The terrorist attacks that killed thousands of civilians and hundreds of firefighters, scores of other responders, citizens of 78 countries died in New York, Washington, DC, and Pennsylvania is now twenty years removed. And although it happened on American soil, the whole world watched and was affected, which is why the entire world is in solidarity as we remember this date.
It was more than just one attack, and it was more than just one building. The World Trade Center, the Pentagon, and a field in Pennsylvania claimed almost 3,000 lives.
I am sure most of us remember where we were on that fateful day; as a captain working at our headquarters in Kitchener, Ontario, Canada, I can recall lifting my head from the computer and thinking it seemed quiet for Station #1 with three firefighting crews, administrative, prevention, communications, and mechanical staff all working form the same location.
I got up from my computer, walked around the building, and found most of our staff congregated around one of the TVs in the station, watching the towers on fire. Senior command staff was sequestered to prepare for similar attacks on other cities and airports within a few minutes. Airports immediately started to readjust flights, and many planes were diverted from the U.S. to Canada. Quickly our hotels filled up with unexpected travelers. As a result, many Canadians opened their homes to travelers not only from the U.S. but many other countries who were planning to fly into airports across the U.S.
All public safety facilities, including ours, were put into lockdown for what seemed to be a very long day; following the initial response, many firefighters and other first responders made their way to ground zero and the surrounding area to offer support. As many of us watched the fire rage and eventually saw them collapse, we all felt grief for the responders and community members in and around the building, those at the Pentagon, and the flight that went down. As a fire officer, I had never experienced reacting in such a way in the past for events unfolding in another country.
We all knew that many families were affected and that the world would never be the same.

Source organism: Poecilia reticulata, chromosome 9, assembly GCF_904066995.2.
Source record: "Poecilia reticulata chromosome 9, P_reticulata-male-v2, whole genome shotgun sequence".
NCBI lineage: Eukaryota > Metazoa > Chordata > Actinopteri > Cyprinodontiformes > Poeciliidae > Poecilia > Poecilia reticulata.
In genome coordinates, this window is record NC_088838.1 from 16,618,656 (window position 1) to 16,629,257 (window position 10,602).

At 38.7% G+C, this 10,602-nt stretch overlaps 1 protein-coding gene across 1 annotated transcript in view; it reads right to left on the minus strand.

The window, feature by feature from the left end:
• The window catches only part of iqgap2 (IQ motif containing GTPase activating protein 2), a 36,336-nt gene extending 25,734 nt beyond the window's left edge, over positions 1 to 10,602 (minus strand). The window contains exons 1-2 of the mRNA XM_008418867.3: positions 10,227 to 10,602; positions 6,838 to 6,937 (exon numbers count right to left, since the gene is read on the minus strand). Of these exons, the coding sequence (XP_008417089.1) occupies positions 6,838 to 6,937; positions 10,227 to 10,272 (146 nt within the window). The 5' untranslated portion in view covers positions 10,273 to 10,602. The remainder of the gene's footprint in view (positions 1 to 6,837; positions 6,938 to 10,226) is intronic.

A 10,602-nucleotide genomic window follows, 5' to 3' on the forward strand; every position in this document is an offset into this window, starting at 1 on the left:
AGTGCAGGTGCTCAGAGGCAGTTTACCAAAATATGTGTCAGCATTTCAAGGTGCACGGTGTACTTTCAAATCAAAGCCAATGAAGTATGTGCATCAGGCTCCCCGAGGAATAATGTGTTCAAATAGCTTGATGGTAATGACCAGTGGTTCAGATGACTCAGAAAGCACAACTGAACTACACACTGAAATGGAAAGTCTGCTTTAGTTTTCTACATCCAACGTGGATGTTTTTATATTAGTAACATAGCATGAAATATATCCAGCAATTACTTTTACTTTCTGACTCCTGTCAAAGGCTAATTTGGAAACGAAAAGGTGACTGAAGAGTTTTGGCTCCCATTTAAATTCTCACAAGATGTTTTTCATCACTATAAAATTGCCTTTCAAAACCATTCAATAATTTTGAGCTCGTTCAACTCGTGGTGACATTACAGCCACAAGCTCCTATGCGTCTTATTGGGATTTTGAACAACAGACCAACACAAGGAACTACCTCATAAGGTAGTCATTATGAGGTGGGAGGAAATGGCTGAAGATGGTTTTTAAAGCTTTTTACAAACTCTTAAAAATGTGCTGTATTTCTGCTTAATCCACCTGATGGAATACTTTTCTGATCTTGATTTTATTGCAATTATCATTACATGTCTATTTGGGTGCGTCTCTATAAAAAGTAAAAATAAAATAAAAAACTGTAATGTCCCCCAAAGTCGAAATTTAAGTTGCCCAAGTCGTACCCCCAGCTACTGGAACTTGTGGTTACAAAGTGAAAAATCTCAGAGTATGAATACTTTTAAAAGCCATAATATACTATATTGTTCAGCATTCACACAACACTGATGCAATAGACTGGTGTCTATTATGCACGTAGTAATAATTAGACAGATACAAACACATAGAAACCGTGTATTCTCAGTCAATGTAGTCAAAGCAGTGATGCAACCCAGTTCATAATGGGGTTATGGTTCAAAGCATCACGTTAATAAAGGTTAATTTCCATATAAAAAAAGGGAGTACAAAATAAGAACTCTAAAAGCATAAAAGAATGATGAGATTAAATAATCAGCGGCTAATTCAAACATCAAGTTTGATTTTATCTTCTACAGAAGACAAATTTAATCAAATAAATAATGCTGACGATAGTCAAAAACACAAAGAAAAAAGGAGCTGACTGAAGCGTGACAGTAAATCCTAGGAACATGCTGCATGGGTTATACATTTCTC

In an interview for Time magazine, former President George W. Bush, reflected “I don’t spend a lot of time psychoanalyzing myself. I just know that when you’re the leader of an organization, you’ve got to be resolute, compassionate, and you’ve got to know what you need to do. And I knew what we needed to do. I knew we needed to use all resources of our government to defend the American people.”
As the president of the IAFC, which represents chief officers from across the globe, I encourage you to reflect on this date; we must be vigilant and double down on our efforts to protect our firefighters/staff, our organizations, and our communities from whatever threatens them. As I write this, there are firefighters and support members from many counties supporting their colleagues in communities across the U.S. and Canada threatened by wildland fires, hurricanes, and floods.
On September 11th, we will remember all the families and communities that lost so much. But, as leaders, we must not be crippled by events that challenge us today or in the past. It is important to remember the past and learn from it to be better prepared for the future. The IAFC has been a leader during the last 20 years and worked closely with governments and other public safety agencies since 9/11 to better protect our communities and firefighters. Because of the events of 9/11, we now have better communications and interoperability and deploy resources to assist our neighbors faster and more effectively than ever before. We work to be prepared for what we never thought possible between emergencies so that when we are needed, we are ready.
In the same Time interview project, Chief of Counterterrorism and Emergency Preparedness, FDNY, Joseph Pfeifer, recalled, “Many of the firefighters who went up there, it was the last time we saw them. But they went up. They went up and climbed the narrow stairs to help those that were in their greatest moment of need.” You can watch his panel discussion at Fire-Rescue International 2021 here or below.
Chief Pfeifer’s words ring true today. In peaceful times and times of war and turmoil, our job is to meet people on the worst day of their life and help.
As you reflect on and remember the horrific events of September 11, 2001, also remember your duty to your community. Remember that at any time, you might be called on to respond to another September 11th. Do it with honor and a sense of duty that compelled 343 firefighters to run up those narrow stairs.
Fire Chief Ken Stuebing is the IAFC President and Chairman of the Board